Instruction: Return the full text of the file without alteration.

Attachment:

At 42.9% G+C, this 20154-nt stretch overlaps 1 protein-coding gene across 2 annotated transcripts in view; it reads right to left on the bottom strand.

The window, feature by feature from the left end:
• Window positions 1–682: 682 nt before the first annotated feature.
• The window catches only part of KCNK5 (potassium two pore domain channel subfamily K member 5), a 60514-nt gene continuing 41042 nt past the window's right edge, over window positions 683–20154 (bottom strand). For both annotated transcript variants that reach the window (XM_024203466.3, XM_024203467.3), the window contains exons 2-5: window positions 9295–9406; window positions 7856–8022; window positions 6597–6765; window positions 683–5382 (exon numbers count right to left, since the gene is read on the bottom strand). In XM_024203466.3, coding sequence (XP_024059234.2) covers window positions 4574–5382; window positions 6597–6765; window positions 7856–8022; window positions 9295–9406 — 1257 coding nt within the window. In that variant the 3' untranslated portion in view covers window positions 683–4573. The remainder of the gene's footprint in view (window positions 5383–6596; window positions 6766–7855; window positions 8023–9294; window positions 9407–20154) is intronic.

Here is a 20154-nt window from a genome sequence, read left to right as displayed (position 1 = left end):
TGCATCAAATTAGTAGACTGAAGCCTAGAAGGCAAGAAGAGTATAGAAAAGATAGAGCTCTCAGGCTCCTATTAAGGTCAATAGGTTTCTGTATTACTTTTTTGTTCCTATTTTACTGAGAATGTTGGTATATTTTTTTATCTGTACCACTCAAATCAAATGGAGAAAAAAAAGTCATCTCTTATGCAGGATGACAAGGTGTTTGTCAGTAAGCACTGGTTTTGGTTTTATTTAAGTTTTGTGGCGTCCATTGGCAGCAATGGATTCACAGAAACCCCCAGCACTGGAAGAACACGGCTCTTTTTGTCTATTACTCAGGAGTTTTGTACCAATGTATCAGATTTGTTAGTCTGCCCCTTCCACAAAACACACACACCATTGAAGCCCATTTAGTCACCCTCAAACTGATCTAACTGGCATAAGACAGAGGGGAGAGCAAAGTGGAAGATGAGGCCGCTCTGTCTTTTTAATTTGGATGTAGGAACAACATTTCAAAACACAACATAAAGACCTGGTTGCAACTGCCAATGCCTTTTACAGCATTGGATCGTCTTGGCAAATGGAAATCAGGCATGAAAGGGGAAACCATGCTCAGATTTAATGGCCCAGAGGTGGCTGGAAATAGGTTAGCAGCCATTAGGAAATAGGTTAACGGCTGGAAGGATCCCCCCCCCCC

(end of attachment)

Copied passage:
At 42.9% G+C, this 20154-nt stretch overlaps 1 protein-coding gene across 2 annotated transcripts in view; it reads right to left on the bottom strand.

The window, feature by feature from the left end:
• Window positions 1–682: 682 nt before the first annotated feature.
• The window catches only part of KCNK5 (potassium two pore domain channel subfamily K member 5), a 60514-nt gene continuing 41042 nt past the window's right edge, over window positions 683–20154 (bottom strand). For both annotated transcript variants that reach the window (XM_024203466.3, XM_024203467.3), the window contains exons 2-5: window positions 9295–9406; window positions 7856–8022; window positions 6597–6765; window positions 683–5382 (exon numbers count right to left, since the gene is read on the bottom strand). In XM_024203466.3, coding sequence (XP_024059234.2) covers window positions 4574–5382; window positions 6597–6765; window positions 7856–8022; window positions 9295–9406 — 1257 coding nt within the window. In that variant the 3' untranslated portion in view covers window positions 683–4573. The remainder of the gene's footprint in view (window positions 5383–6596; window positions 6766–7855; window positions 8023–9294; window positions 9407–20154) is intronic.

Here is a 20154-nt window from a genome sequence, read left to right as displayed (position 1 = left end):
TGCATCAAATTAGTAGACTGAAGCCTAGAAGGCAAGAAGAGTATAGAAAAGATAGAGCTCTCAGGCTCCTATTAAGGTCAATAGGTTTCTGTATTACTTTTTTGTTCCTATTTTACTGAGAATGTTGGTATATTTTTTTATCTGTACCACTCAAATCAAATGGAGAAAAAAAAGTCATCTCTTATGCAGGATGACAAGGTGTTTGTCAGTAAGCACTGGTTTTGGTTTTATTTAAGTTTTGTGGCGTCCATTGGCAGCAATGGATTCACAGAAACCCCCAGCACTGGAAGAACACGGCTCTTTTTGTCTATTACTCAGGAGTTTTGTACCAATGTATCAGATTTGTTAGTCTGCCCCTTCCACAAAACACACACACCATTGAAGCCCATTTAGTCACCCTCAAACTGATCTAACTGGCATAAGACAGAGGGGAGAGCAAAGTGGAAGATGAGGCCGCTCTGTCTTTTTAATTTGGATGTAGGAACAACATTTCAAAACACAACATAAAGACCTGGTTGCAACTGCCAATGCCTTTTACAGCATTGGATCGTCTTGGCAAATGGAAATCAGGCATGAAAGGGGAAACCATGCTCAGATTTAATGGCCCAGAGGTGGCTGGAAATAGGTTAGCAGCCATTAGGAAATAGGTTAACGGCTGGAAGGATCCCCCCCCCCC